What is end-to-end encryption (E2EE)?

Acronis Cyber Protect Cloud
for service providers

End-to-end encryption (E2EE) is the process of encrypting data between devices so that only the sender and the receiver can view the contents of the message. This cybersecurity method encrypts messages before they’re sent and then decrypts them after they are successfully delivered. As a result, E2EE secures messages — and the data contained within them — that might have been vulnerable in the past and allows only the two communicating parties to access and read the message.

What does E2EE protect the user from, and why is it important?

If you imagine the flow of a message from one person to the next as a conversation, E2EE essentially protects these communications from eavesdroppers, or worse, bad actors intentionally looking to access private data in these messages. It also prevents cybercriminals from getting their hands on the cryptographic keys required to decode the encrypted data.

One significant benefit of E2EE is that it’s extremely effective in protecting against man-in-the-middle (MITM) attacks. This a specific type of cyberattack where the perpetrator inserts himself in between two parties but secretly accesses, relays, and even alters their communications. They may think they are in direct contact with each other but could fall victim to the man in the middle’s infiltration.

What doesn’t E2EE protect us from?

Despite its widespread use and many strengths, E2EE doesn’t always represent an end-all and be-all security approach. The following are a few different examples where it may not prevent a compromise.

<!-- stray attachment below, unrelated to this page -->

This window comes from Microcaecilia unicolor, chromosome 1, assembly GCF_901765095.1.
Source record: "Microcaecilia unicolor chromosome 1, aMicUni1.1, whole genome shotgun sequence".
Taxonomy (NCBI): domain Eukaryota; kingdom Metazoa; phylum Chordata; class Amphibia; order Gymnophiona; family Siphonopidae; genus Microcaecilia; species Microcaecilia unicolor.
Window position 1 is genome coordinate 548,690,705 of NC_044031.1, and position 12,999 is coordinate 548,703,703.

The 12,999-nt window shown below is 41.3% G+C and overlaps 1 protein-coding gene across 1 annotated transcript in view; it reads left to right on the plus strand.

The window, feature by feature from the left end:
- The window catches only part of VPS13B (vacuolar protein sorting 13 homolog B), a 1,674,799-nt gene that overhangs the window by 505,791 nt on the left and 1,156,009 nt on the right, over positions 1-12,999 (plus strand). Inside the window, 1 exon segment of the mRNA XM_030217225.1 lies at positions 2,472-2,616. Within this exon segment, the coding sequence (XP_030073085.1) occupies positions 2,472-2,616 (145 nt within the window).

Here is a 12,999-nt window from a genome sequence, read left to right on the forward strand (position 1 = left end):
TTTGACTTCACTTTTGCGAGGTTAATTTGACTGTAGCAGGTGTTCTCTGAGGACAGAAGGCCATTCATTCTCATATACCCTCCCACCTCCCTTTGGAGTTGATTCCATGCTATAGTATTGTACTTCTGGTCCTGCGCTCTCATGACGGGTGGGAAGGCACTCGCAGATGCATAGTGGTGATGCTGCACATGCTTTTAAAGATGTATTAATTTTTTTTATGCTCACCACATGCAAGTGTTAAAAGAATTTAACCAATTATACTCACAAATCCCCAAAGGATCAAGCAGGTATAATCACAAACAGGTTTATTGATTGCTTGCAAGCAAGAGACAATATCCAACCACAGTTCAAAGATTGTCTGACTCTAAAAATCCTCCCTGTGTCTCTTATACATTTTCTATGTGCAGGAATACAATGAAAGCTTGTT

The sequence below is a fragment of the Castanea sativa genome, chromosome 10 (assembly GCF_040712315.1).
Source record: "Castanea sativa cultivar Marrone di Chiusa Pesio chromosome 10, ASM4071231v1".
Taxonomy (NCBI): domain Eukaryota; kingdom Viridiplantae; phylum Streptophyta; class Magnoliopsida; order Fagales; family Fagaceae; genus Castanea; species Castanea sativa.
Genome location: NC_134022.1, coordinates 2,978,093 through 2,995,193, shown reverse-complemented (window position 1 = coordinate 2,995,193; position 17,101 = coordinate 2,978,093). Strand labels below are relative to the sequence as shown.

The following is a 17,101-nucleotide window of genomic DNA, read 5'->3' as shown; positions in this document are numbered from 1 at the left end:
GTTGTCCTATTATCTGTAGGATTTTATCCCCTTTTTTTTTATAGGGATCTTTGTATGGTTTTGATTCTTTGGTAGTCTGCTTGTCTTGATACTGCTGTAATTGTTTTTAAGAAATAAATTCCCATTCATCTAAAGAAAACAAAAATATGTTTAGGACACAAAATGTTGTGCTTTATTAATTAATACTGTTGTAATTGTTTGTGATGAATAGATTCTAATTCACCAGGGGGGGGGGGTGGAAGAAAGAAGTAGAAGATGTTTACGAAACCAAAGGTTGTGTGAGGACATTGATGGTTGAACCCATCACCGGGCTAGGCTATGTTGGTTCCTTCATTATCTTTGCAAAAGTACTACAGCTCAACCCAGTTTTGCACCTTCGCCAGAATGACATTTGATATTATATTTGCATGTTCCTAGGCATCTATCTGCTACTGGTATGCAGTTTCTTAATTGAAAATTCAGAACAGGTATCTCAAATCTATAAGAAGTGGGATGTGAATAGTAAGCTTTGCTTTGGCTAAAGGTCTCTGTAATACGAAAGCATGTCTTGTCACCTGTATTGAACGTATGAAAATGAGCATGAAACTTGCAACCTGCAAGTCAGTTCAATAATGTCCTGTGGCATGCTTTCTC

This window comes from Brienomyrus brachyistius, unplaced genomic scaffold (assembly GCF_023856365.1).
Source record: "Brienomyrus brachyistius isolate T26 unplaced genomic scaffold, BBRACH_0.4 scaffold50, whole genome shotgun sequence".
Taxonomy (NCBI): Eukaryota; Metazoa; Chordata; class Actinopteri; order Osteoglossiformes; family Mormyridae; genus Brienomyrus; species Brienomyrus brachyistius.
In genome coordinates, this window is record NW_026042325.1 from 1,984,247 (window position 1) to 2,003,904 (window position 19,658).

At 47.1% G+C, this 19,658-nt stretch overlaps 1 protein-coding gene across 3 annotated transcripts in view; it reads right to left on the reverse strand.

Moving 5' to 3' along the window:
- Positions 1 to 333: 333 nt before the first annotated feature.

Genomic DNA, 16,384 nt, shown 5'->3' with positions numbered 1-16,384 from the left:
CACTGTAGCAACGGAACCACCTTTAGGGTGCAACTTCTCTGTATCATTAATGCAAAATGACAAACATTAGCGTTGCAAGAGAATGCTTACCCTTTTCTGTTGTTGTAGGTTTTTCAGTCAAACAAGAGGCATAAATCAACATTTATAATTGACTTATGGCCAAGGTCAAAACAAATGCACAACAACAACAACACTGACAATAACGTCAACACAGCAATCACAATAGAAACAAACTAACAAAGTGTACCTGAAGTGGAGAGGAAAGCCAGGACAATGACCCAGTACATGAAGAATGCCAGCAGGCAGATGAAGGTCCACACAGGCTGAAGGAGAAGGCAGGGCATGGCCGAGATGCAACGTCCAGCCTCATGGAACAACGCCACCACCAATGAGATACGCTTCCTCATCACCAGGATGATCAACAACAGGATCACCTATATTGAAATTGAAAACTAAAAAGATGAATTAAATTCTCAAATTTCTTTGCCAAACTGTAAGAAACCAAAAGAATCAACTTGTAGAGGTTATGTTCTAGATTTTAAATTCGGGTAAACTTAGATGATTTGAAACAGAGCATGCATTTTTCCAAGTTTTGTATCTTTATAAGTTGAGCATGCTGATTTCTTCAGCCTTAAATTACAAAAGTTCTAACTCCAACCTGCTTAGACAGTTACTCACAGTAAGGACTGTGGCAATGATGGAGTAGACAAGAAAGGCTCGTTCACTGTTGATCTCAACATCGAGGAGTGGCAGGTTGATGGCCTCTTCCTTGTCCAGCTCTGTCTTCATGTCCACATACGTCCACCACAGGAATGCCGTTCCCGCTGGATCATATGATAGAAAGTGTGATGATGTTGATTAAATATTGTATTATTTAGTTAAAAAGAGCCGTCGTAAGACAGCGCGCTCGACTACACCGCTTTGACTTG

1. Keystroke loggers: Let’s face it: If the bad guys have a key-logging application installed on your system, they may be able to log reverse-engineer passwords and cryptographic keys in plain text and, ultimately, gain access to confidential data in the transmission.
  2. Metadata: It’s important to note that E2EE does a great job safeguarding all of the information, but it does not conceal the metadata associated with a message. This is typically information such the names of the parties and the time and date the message was sent. If this information alone is especially appealing, cybercriminals may become even more determined to attack either of the two parties or their companies.
  3. Decoded, stored data: It may be obvious, but it’s still worth saying. Once information is decrypted and ultimately stored, it becomes the same as any other data — susceptible to the same threat vectors, vulnerabilities and attacks. (More evidence that most companies need the combination of the right policies and cybersecurity solutions to maximize their protection.)
  4. Compromised endpoints: If either party’s endpoints become compromised, a bad actor may be able to see a message before it can be encrypted or after it is decrypted. Unfortunately, this is how many MITM attacks happen — attackers gain access to the keys before the parties realize it and use them to their full advantage.

How does E2EE differ from encryption in transit?